“We want the best teachers that we can possibly get, and retain those teachers,” McGlothlin said. “We had 21 retirements last year, and replaced eight. We’re looking at reduction through attrition, and scrutinizing every hire.”
He added that Beavercreek, like Oakwood and Centerville, is an area that tends to generate a higher salary. For 2011, Beavercreek paid teachers slightly more than Centerville ($63,532), on average, but less than Oakwood ($69,119). It paid its administrators much more than Centerville ($77,614), on average, but less than Oakwood ($97,832).
According to the latest U.S. Census Bureau statistics, the average Beavercreek household income was $89,430 for 2010.
Beavercreek City Schools has earned at least an “Excellent” rating on the Ohio Report Card for the last 12 years. In data released today,the district was rated “Excellent” for the 2011-12 school year. This is a step down from the “Excellent with Distinction” the district earned for 2010-11.
“We’re not satisfied (with that rating),” McGlothlin said. “But we can’t maintain current programming if it exceeds the funds we have coming in.”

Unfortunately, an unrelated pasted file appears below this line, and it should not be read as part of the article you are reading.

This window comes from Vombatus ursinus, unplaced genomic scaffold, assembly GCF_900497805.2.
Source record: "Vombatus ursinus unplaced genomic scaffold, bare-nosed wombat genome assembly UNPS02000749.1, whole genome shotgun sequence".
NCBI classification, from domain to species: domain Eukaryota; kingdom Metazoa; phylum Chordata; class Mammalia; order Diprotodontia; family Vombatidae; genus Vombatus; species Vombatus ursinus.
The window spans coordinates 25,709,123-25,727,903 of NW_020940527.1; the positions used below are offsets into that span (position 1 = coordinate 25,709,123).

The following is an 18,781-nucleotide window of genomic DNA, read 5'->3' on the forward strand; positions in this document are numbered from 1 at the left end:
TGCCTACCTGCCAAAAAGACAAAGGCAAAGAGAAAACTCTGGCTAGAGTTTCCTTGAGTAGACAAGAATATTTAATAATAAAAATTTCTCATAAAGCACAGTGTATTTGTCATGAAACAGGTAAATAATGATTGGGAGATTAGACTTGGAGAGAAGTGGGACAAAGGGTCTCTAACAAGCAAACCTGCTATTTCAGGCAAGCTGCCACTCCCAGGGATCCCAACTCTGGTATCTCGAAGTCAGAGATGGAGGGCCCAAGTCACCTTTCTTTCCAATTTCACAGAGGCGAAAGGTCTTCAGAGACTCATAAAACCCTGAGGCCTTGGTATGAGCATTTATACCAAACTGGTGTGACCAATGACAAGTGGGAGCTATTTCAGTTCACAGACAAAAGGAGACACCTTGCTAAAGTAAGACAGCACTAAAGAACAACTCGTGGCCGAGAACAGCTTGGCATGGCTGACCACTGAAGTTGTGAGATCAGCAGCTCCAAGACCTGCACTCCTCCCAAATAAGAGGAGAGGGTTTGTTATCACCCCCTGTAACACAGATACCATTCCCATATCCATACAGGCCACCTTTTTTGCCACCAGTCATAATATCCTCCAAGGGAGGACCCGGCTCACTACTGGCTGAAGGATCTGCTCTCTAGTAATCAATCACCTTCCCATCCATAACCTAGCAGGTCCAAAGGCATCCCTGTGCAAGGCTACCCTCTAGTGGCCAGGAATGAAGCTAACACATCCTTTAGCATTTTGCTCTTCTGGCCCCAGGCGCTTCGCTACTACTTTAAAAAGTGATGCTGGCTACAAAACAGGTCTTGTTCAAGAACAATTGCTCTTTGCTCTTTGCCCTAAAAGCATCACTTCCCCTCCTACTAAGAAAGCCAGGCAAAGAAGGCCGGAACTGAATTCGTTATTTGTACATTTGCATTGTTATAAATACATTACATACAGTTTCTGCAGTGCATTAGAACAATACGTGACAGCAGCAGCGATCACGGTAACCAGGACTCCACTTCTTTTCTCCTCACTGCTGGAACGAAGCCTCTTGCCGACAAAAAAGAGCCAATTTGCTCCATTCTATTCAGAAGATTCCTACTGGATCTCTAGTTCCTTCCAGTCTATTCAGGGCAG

McGlothlin said he understands the economic plight of local residents, but said 6.7 mills are needed to maintain the district and to keep the community strong.
He also noted there will be additional costs in implementing the state-mandated Common Core State Standards, third-grade reading guarantee and teacher evaluations in the next few years.
The district spent $75.9 million in 2011, according to its five-year forecast filed with the ODE, and expected to pay $72.6 million in 2012 and $70.3 million in 2013. Its total revenue was listed at roughly $5 million below each of those figures for those three years.
“It’s like spending out of your savings account,” he said of deficit spending. “It’s not sustainable.”
Jackson agreed the district is academically sound, and is supported by the community.
“Ninety percent of the time, if you talk to people, it’s not that they don’t want to pay for (this levy), but it’s that we can’t comfortably afford it,” she said.